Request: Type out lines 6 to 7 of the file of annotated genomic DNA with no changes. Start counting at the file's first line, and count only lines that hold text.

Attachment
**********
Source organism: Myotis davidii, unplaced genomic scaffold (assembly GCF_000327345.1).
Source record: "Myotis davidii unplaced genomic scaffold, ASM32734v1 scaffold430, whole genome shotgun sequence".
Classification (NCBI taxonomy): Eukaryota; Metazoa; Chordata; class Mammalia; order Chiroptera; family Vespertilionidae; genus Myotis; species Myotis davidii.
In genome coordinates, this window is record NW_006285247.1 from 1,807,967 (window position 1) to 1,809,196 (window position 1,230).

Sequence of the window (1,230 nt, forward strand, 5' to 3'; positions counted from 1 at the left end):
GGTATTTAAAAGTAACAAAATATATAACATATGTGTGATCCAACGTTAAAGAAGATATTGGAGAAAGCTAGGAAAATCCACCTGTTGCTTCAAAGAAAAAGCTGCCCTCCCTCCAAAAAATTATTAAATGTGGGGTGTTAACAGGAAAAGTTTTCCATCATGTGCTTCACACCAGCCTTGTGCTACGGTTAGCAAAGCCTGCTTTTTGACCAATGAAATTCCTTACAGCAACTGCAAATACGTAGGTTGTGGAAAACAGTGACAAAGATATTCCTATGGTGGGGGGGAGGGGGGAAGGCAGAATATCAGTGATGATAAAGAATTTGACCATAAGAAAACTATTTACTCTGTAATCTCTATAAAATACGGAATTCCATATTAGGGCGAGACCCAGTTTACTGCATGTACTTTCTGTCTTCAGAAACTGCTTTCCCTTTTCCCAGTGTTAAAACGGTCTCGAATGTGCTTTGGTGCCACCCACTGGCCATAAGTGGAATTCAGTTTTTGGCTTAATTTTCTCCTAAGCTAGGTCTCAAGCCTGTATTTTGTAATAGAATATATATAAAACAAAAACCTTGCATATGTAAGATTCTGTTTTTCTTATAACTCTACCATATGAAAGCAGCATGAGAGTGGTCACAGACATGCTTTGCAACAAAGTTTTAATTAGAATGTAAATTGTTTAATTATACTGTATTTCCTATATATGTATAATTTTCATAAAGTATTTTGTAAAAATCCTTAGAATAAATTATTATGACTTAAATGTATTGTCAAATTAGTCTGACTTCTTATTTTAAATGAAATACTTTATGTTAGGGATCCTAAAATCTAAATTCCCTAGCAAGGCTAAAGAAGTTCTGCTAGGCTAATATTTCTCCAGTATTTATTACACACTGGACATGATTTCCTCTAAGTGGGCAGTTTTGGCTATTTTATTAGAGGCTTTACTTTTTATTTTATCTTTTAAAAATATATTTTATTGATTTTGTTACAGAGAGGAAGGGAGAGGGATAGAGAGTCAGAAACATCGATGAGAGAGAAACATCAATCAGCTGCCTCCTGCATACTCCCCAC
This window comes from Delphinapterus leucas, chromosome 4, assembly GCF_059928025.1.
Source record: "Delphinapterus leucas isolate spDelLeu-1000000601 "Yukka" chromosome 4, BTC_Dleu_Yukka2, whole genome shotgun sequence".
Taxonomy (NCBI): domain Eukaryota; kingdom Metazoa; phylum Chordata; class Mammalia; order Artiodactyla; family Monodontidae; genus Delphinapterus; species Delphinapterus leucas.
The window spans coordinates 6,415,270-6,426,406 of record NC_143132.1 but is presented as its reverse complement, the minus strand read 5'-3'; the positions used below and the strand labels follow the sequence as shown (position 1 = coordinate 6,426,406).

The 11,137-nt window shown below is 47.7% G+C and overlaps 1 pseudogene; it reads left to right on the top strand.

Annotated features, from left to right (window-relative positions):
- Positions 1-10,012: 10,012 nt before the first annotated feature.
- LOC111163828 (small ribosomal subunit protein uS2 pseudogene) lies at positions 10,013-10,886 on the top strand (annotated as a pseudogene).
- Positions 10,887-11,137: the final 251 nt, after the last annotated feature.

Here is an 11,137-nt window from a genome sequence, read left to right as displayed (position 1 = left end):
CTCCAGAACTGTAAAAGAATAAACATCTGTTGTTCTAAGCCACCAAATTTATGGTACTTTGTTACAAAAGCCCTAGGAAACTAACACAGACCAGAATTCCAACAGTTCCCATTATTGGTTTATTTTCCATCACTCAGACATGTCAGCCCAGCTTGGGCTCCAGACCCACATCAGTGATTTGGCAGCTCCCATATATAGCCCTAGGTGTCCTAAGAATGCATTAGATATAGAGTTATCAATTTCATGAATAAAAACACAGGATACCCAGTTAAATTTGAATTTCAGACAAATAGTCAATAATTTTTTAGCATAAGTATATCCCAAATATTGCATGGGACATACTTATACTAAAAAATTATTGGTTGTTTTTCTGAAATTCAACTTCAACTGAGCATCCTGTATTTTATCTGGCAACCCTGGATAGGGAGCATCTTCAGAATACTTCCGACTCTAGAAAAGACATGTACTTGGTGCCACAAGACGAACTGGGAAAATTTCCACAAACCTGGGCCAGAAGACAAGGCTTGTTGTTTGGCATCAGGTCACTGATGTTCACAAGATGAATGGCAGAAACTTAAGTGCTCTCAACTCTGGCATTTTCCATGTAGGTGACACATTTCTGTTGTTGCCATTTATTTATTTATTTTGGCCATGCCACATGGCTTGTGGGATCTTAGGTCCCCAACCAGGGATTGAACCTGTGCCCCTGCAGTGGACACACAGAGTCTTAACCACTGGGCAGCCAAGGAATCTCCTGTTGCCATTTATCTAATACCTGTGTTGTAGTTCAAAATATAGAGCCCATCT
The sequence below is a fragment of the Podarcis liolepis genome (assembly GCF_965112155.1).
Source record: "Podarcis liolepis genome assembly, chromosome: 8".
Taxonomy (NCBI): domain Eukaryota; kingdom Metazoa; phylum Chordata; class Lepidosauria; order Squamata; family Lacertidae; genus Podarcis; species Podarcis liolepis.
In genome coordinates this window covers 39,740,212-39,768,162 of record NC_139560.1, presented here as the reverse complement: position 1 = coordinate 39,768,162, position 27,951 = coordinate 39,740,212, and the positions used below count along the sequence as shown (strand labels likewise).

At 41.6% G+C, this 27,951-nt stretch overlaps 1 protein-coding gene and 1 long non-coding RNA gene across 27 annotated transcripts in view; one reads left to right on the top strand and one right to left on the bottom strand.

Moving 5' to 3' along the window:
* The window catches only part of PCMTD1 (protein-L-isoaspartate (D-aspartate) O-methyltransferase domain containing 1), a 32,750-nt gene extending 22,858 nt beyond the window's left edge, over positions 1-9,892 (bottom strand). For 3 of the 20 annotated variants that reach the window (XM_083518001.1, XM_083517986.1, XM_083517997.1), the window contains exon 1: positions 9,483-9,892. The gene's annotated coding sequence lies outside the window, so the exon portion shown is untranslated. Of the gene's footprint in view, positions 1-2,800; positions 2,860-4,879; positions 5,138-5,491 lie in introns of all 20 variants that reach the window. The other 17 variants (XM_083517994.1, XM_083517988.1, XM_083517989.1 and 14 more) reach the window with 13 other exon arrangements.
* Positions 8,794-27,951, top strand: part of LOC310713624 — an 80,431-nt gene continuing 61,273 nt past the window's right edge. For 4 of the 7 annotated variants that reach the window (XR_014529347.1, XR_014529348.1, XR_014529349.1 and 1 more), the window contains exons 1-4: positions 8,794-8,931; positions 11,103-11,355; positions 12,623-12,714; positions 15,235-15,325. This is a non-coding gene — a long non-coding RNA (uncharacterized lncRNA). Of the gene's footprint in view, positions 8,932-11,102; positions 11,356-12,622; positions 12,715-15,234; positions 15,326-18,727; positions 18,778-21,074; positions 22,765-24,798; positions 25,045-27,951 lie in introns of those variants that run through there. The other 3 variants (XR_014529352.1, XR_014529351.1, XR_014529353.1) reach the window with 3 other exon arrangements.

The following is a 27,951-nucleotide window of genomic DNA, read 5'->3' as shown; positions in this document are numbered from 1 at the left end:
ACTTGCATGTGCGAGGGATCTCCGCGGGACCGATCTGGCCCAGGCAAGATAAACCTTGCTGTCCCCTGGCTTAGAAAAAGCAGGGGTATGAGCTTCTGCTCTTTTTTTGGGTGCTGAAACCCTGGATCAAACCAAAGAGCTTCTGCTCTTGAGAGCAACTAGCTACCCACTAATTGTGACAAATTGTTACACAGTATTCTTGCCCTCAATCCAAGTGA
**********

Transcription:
GGTATTTAAAAGTAACAAAATATATAACATATGTGTGATCCAACGTTAAAGAAGATATTGGAGAAAGCTAGGAAAATCCACCTGTTGCTTCAAAGAAAAAGCTGCCCTCCCTCCAAAAAATTATTAAATGTGGGGTGTTAACAGGAAAAGTTTTCCATCATGTGCTTCACACCAGCCTTGTGCTACGGTTAGCAAAGCCTGCTTTTTGACCAATGAAATTCCTTACAGCAACTGCAAATACGTAGGTTGTGGAAAACAGTGACAAAGATATTCCTATGGTGGGGGGGAGGGGGGAAGGCAGAATATCAGTGATGATAAAGAATTTGACCATAAGAAAACTATTTACTCTGTAATCTCTATAAAATACGGAATTCCATATTAGGGCGAGACCCAGTTTACTGCATGTACTTTCTGTCTTCAGAAACTGCTTTCCCTTTTCCCAGTGTTAAAACGGTCTCGAATGTGCTTTGGTGCCACCCACTGGCCATAAGTGGAATTCAGTTTTTGGCTTAATTTTCTCCTAAGCTAGGTCTCAAGCCTGTATTTTGTAATAGAATATATATAAAACAAAAACCTTGCATATGTAAGATTCTGTTTTTCTTATAACTCTACCATATGAAAGCAGCATGAGAGTGGTCACAGACATGCTTTGCAACAAAGTTTTAATTAGAATGTAAATTGTTTAATTATACTGTATTTCCTATATATGTATAATTTTCATAAAGTATTTTGTAAAAATCCTTAGAATAAATTATTATGACTTAAATGTATTGTCAAATTAGTCTGACTTCTTATTTTAAATGAAATACTTTATGTTAGGGATCCTAAAATCTAAATTCCCTAGCAAGGCTAAAGAAGTTCTGCTAGGCTAATATTTCTCCAGTATTTATTACACACTGGACATGATTTCCTCTAAGTGGGCAGTTTTGGCTATTTTATTAGAGGCTTTACTTTTTATTTTATCTTTTAAAAATATATTTTATTGATTTTGTTACAGAGAGGAAGGGAGAGGGATAGAGAGTCAGAAACATCGATGAGAGAGAAACATCAATCAGCTGCCTCCTGCATACTCCCCAC
This window comes from Delphinapterus leucas, chromosome 4, assembly GCF_059928025.1.